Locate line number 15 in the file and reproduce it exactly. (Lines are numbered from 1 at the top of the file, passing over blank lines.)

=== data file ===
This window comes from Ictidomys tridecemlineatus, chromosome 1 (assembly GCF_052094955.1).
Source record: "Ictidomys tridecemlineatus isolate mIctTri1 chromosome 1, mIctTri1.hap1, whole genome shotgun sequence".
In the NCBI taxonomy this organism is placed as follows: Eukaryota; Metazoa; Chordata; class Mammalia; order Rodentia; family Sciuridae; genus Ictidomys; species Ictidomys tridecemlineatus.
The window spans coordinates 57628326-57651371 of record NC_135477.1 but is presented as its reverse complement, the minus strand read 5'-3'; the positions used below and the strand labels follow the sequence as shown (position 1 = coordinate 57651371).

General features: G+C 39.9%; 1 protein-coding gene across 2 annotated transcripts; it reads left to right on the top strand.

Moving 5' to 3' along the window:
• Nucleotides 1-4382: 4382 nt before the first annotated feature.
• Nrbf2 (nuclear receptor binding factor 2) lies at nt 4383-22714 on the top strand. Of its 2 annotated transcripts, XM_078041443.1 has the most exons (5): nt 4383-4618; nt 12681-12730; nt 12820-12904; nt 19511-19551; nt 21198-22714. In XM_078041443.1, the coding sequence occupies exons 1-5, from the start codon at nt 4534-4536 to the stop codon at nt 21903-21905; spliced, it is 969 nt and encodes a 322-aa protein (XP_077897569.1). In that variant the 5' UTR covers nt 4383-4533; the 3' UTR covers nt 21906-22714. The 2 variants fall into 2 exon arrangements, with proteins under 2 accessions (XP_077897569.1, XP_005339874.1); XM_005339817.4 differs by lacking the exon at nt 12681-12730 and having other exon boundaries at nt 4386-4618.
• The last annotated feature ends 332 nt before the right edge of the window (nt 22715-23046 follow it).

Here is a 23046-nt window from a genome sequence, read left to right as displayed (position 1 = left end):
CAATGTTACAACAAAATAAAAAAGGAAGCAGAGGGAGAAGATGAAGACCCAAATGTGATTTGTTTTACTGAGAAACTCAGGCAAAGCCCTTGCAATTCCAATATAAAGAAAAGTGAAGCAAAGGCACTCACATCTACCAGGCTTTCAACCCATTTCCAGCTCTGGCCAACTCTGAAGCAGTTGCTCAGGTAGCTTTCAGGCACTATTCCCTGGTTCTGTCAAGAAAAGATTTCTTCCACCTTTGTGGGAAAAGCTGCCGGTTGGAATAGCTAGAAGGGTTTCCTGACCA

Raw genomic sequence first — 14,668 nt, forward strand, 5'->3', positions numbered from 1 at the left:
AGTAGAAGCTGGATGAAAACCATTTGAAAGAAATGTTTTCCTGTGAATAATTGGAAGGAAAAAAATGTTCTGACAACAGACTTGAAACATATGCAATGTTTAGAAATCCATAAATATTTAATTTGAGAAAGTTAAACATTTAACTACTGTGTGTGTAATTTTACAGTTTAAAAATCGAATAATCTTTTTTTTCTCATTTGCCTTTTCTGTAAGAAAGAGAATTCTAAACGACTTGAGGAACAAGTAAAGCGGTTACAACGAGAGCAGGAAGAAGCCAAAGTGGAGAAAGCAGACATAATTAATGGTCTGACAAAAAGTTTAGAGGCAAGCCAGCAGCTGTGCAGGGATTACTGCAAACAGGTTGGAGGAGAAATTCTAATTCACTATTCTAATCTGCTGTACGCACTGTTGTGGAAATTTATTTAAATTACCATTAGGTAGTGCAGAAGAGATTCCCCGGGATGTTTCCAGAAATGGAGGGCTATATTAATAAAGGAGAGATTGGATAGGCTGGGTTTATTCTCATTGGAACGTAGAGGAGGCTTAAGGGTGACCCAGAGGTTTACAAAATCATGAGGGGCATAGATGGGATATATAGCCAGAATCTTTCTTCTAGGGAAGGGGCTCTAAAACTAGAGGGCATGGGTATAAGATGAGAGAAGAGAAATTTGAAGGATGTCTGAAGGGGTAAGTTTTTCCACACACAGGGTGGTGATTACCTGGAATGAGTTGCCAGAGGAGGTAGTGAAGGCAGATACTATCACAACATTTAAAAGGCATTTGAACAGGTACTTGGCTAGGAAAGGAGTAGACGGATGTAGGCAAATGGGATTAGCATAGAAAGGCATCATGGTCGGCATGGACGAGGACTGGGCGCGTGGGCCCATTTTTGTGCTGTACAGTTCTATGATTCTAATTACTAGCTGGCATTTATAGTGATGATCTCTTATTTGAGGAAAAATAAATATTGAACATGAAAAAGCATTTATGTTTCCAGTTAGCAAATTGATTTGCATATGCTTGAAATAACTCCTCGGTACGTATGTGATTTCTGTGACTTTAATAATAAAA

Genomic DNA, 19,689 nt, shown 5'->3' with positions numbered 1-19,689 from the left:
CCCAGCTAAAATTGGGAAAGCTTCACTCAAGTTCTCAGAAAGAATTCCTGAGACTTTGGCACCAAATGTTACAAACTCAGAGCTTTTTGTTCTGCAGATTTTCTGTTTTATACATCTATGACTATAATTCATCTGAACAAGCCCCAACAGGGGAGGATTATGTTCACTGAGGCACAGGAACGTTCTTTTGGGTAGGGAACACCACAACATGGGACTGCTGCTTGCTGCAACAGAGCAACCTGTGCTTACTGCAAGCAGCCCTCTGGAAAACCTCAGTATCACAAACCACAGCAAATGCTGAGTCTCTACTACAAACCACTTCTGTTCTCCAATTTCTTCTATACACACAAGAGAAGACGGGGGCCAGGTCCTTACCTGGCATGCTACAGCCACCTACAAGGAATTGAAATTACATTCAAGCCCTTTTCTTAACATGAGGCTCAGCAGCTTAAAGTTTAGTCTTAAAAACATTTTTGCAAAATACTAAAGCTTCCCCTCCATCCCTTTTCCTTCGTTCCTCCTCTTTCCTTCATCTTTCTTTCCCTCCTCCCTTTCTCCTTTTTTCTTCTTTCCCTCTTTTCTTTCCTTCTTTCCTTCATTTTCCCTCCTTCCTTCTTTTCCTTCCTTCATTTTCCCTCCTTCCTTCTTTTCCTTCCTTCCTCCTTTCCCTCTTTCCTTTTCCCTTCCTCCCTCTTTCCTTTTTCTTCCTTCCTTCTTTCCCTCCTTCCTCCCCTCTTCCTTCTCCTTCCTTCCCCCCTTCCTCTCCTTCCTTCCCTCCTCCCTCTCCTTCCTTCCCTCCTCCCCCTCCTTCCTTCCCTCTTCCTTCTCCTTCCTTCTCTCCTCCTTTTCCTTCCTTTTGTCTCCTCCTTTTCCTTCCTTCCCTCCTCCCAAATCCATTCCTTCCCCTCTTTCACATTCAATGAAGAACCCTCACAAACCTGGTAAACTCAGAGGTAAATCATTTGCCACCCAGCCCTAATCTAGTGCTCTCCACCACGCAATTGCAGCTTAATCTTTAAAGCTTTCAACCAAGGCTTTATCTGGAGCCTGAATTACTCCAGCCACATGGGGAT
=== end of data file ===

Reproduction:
CCCAGCTAAAATTGGGAAAGCTTCACTCAAGTTCTCAGAAAGAATTCCTGAGACTTTGGCACCAAATGTTACAAACTCAGAGCTTTTTGTTCTGCAGATTTTCTGTTTTATACATCTATGACTATAATTCATCTGAACAAGCCCCAACAGGGGAGGATTATGTTCACTGAGGCACAGGAACGTTCTTTTGGGTAGGGAACACCACAACATGGGACTGCTGCTTGCTGCAACAGAGCAACCTGTGCTTACTGCAAGCAGCCCTCTGGAAAACCTCAGTATCACAAACCACAGCAAATGCTGAGTCTCTACTACAAACCACTTCTGTTCTCCAATTTCTTCTATACACACAAGAGAAGACGGGGGCCAGGTCCTTACCTGGCATGCTACAGCCACCTACAAGGAATTGAAATTACATTCAAGCCCTTTTCTTAACATGAGGCTCAGCAGCTTAAAGTTTAGTCTTAAAAACATTTTTGCAAAATACTAAAGCTTCCCCTCCATCCCTTTTCCTTCGTTCCTCCTCTTTCCTTCATCTTTCTTTCCCTCCTCCCTTTCTCCTTTTTTCTTCTTTCCCTCTTTTCTTTCCTTCTTTCCTTCATTTTCCCTCCTTCCTTCTTTTCCTTCCTTCATTTTCCCTCCTTCCTTCTTTTCCTTCCTTCCTCCTTTCCCTCTTTCCTTTTCCCTTCCTCCCTCTTTCCTTTTTCTTCCTTCCTTCTTTCCCTCCTTCCTCCCCTCTTCCTTCTCCTTCCTTCCCCCCTTCCTCTCCTTCCTTCCCTCCTCCCTCTCCTTCCTTCCCTCCTCCCCCTCCTTCCTTCCCTCTTCCTTCTCCTTCCTTCTCTCCTCCTTTTCCTTCCTTTTGTCTCCTCCTTTTCCTTCCTTCCCTCCTCCCAAATCCATTCCTTCCCCTCTTTCACATTCAATGAAGAACCCTCACAAACCTGGTAAACTCAGAGGTAAATCATTTGCCACCCAGCCCTAATCTAGTGCTCTCCACCACGCAATTGCAGCTTAATCTTTAAAGCTTTCAACCAAGGCTTTATCTGGAGCCTGAATTACTCCAGCCACATGGGGAT